While this principle is generally well understood by most investors, some fail to recognise the additional opportunity of selecting great stocks or managers, in addition to diversification. Passive investing achieves diversification while potentially leaving the opportunity to outperform on the table. Similarly, arbitrarily choosing a number of managers to blend achieves diversification, but leaves the opportunity of outperforming by choosing and blending great managers on the table. For advisers, the problem is actually more serious, as the basis for their choice must be well researched and cannot be done on an arbitrary basis like based purely on past performance or on the size of a manager’s assets under management (AUM).

Correlation measures the extent to which two assets move together. When two assets always move up and down together, their correlation is +1; when they always move in the opposite directions, their correlation is -1 (a hedge); and when they move independently, their correlation is zero (great for diversification). The closer the correlation is to 0, the more diversification benefits can be achieved. A correlation of -1 is never ideal as it just represents a perfect hedge i.e. removing risk completely. It is important to note, and is often very poorly understood even by professional investors,as long as correlation is not perfectly positive at +1, diversification occurs i.e. two correlated assets still offer diversification. A well-diversified portfolio reduces risk without giving up returns.

Balanced example

To illustrate the concept of improving risk-adjusted returns, five balanced single manager funds were selected. These managers were purely selected for illustration purposes and no recommendation is made about any of these managers. Although we picked five managers that illustrate our point quite well (by using managers with similar Sharpe ratios), the concept will apply regardless of the managers selected. A five year history was used to analyse the diversification benefit of blending these balanced portfolios. The illustration is presented in absolute terms and not relative to benchmark (active returns). The reason for this is that a balanced investor is probably more concerned about performance relative to an absolute measure like initial capital invested, cash or inflation. Note that different fee classes were used due to availability of information, which has an impact on performance. Again, we need to stress that the focus should not be placed on the actual performance of these managers but rather the illustration of the diversification benefits.

Had we combined these five funds in equal weights, the resulting portfolio would have had a return equal to the average return of the five managers but the volatility would have been less than any of the single managers at 6.4%. As long as these five managers are not perfectly correlated, the combined portfolio will always provide diversification benefits which will translate into higher risk-adjusted returns (Sharpe ratios).

Table 1: Correlation matrix of nominal returns

A very basic equally weighted strategy has therefore improved risk-adjusted performance significantly. This is not a random outcome, but a mathematical certainty.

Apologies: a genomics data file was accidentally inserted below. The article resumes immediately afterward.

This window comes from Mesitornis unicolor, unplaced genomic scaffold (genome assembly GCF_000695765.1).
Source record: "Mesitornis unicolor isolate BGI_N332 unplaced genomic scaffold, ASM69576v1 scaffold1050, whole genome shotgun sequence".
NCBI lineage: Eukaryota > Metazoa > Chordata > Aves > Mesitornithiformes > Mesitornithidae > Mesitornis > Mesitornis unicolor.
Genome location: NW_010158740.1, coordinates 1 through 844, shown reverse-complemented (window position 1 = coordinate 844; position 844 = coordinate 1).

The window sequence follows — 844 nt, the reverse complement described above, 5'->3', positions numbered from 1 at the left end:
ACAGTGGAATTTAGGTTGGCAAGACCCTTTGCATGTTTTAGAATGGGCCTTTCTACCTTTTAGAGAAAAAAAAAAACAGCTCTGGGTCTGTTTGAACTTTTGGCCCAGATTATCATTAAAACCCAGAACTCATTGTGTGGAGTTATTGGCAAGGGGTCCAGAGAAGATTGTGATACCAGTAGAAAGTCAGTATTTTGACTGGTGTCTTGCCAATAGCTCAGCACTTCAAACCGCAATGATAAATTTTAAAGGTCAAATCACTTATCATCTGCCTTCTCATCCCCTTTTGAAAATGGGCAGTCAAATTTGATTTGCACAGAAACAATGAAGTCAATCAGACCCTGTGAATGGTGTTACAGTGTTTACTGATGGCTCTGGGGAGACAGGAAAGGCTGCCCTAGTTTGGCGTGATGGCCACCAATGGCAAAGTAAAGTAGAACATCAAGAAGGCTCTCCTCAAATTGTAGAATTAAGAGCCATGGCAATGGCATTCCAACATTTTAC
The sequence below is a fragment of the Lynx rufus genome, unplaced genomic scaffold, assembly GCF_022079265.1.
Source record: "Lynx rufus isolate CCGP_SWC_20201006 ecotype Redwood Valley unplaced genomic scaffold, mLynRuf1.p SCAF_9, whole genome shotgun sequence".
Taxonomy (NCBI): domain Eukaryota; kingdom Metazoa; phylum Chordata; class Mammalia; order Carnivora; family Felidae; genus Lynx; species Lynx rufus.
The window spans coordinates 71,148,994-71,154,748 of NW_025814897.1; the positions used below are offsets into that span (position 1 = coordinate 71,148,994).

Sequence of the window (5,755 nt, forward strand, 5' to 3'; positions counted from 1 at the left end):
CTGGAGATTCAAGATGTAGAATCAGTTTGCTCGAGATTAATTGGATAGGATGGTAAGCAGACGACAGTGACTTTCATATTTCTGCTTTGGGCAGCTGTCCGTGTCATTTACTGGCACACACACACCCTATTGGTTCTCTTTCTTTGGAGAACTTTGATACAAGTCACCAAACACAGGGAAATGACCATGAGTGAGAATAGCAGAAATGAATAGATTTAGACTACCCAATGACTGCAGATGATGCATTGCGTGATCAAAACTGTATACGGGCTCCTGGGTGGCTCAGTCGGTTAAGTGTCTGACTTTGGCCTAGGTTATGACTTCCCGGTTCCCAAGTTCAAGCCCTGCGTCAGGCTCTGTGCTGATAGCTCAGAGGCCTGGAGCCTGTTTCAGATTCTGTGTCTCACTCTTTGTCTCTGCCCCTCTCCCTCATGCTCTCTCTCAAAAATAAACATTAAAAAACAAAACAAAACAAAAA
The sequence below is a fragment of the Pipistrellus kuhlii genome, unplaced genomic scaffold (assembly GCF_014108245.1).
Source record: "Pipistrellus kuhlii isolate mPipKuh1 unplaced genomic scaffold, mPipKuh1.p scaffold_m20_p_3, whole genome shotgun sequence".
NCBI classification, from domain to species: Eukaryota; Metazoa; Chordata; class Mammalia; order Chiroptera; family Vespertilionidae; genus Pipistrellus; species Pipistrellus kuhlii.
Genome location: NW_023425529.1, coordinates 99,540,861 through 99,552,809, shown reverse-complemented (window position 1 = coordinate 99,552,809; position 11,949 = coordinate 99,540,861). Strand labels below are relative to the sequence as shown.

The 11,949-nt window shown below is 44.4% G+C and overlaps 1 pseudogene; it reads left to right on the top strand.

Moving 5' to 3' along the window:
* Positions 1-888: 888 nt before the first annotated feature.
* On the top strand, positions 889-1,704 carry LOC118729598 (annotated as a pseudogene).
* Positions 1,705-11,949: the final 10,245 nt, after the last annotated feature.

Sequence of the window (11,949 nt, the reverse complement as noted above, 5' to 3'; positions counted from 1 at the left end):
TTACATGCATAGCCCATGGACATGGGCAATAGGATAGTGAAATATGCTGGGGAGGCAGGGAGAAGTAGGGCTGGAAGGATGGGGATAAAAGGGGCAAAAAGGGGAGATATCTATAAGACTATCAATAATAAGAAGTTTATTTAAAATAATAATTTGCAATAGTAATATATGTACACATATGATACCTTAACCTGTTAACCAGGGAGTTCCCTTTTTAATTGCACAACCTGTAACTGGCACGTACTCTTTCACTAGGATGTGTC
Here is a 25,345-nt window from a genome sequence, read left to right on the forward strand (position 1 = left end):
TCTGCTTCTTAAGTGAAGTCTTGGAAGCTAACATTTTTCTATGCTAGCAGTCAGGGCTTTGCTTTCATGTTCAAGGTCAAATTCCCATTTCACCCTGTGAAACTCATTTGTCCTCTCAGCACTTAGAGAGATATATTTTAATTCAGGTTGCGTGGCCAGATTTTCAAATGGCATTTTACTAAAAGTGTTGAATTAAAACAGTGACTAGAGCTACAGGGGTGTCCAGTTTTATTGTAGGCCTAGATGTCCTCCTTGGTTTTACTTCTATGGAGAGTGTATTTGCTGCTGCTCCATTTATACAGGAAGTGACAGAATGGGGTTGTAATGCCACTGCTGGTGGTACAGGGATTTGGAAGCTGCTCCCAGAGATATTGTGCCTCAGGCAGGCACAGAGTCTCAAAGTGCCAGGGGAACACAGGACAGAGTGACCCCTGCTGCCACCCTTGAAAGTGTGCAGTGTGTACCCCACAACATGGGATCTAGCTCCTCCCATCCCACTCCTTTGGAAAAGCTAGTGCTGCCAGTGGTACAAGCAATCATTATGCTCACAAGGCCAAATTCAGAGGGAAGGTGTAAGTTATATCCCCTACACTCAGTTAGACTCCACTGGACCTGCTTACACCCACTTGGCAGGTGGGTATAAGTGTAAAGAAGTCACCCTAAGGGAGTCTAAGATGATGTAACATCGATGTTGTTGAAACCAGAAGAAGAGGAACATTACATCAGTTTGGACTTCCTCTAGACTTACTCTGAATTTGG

You might ask why not just buy the manager with the best historical performance. The answer is quite simple, five years ago an investor would not have known which single managers would be the top performer in the subsequent five year period. The only certainty five years ago would have been the fact that combining managers would have resulted in better than average risk-adjusted returns.

An overview of the STANLIB Multi-Manager approach

STANLIB Multi-Manager does not simply invest naively (both equally weighted and every manager/fund) in single managers. Single managers are carefully selected (through a rigorous qualitative and quantitative manager research process) and expertly blended to achieve good diversification and excellent risk-adjusted returns.

Every single manager is different, even though there could be overlap on parts of their investment philosophy and process. While some single managers employ forward looking strategies (e.g. estimating future cash flows), others focus more on historical information (e.g. historical P/E ratios), and others utilise a combined approach (e.g. P/E ratios based on forward consensus earnings). This is only part of what makes managers different and managers may construct portfolios to have exposure to many different risk factors (e.g. rand or interest rate sensitive or defensive companies). These factors can play a critical role in driving a single manager’s performance. Not all investment philosophies and processes will perform well at all times, and it is important to understand which strategies have the best chance of outperforming over the longer term. As illustrated above, when managers are not perfectly correlated, diversification benefits are realised by blending them.

STANLIB Multi-Manager utilises qualitative and quantitative techniques to determine whether a manager is likely to be skillful going forward and how their portfolios are likely to behave in isolation and in relation to each other. They use this information to select and blend local and international single managers into funds that will offer excellent risk- adjusted returns.

Qualitative analysis includes a thorough understanding of the single managers’ investment philosophy, process, and people, which is gathered through on-going in-depth due diligence reviews and office visits.

Quantitative analysis incorporates various statistical tools, to measure and analyse risk and return numbers, and portfolio holdings over different time periods and in various economic environments. Although managers are considered in isolation, they are also always considered relative to benchmarks and their peers.

By investing in a STANLIB-Multi Manager fund, an investor gets the best of both worlds – access to leading single managers and a well-diversified single packaged solution, resulting in excellent risk-adjusted returns.

By Richo Venter,

Head of Research and Development,
STANLIB Multi-Manager